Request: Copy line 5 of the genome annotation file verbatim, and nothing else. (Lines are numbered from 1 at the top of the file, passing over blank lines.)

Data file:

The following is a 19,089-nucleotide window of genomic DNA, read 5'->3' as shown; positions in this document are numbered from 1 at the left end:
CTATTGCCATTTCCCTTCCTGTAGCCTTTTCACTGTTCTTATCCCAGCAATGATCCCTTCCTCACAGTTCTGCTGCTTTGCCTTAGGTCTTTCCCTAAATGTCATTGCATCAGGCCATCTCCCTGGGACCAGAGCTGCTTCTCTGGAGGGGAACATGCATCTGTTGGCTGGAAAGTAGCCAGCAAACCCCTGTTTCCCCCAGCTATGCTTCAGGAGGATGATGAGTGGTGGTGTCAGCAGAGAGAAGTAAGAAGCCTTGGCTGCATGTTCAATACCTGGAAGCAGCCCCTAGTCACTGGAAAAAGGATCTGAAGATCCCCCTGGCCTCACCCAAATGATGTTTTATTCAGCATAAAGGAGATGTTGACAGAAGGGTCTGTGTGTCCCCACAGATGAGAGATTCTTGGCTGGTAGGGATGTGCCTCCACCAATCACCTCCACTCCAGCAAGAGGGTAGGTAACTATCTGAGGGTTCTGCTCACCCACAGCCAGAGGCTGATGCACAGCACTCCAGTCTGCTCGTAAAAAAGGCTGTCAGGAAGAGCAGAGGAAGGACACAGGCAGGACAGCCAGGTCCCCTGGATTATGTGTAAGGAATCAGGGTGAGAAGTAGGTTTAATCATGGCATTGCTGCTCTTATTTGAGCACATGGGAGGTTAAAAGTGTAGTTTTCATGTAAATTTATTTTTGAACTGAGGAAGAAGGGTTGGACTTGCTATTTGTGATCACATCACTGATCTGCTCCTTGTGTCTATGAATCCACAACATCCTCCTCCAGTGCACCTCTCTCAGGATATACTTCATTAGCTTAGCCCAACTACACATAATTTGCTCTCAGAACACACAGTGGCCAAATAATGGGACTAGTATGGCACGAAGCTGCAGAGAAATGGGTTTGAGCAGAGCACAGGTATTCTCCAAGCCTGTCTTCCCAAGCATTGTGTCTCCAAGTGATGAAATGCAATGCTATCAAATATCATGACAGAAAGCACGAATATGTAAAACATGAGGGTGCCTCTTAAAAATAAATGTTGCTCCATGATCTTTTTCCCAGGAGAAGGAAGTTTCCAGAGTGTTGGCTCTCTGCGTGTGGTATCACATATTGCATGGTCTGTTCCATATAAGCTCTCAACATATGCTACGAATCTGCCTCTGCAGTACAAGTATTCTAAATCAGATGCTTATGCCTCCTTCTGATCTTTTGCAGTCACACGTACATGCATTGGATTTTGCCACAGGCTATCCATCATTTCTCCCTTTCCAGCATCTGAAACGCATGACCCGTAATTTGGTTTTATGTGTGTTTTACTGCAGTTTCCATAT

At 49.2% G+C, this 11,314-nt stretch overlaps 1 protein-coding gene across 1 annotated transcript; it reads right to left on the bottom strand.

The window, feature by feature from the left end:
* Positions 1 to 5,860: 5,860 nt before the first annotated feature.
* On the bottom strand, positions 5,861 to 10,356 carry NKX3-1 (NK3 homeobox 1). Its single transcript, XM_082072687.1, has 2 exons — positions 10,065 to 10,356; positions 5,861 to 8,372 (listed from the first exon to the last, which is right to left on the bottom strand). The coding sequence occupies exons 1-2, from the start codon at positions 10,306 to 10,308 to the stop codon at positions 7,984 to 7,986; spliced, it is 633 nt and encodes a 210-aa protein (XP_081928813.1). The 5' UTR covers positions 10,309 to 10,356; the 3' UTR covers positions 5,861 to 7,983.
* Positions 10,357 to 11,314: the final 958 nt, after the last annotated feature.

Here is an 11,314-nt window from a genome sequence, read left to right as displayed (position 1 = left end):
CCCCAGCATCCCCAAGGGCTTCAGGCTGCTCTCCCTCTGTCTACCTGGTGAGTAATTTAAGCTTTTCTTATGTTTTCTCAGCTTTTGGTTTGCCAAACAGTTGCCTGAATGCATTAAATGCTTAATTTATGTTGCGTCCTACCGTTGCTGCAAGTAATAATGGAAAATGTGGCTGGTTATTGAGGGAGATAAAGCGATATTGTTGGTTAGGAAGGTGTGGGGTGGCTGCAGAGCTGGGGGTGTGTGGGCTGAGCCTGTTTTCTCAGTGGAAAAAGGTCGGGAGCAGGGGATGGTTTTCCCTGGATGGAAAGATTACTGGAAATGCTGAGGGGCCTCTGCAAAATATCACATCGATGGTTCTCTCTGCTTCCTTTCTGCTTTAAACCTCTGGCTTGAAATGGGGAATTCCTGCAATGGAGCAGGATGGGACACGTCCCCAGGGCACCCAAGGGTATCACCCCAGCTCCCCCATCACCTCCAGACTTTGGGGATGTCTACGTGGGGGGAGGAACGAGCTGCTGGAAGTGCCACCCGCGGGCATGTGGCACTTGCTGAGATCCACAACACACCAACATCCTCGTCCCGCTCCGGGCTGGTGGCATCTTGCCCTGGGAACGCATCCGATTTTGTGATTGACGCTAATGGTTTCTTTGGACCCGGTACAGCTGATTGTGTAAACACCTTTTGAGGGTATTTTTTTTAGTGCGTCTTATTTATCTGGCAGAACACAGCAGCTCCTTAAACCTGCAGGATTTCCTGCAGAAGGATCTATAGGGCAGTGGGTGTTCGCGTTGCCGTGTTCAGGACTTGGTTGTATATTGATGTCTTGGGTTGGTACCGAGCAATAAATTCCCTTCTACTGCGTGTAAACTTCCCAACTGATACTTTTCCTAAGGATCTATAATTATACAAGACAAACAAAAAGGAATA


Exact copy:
* Positions 1 to 5,860: 5,860 nt before the first annotated feature.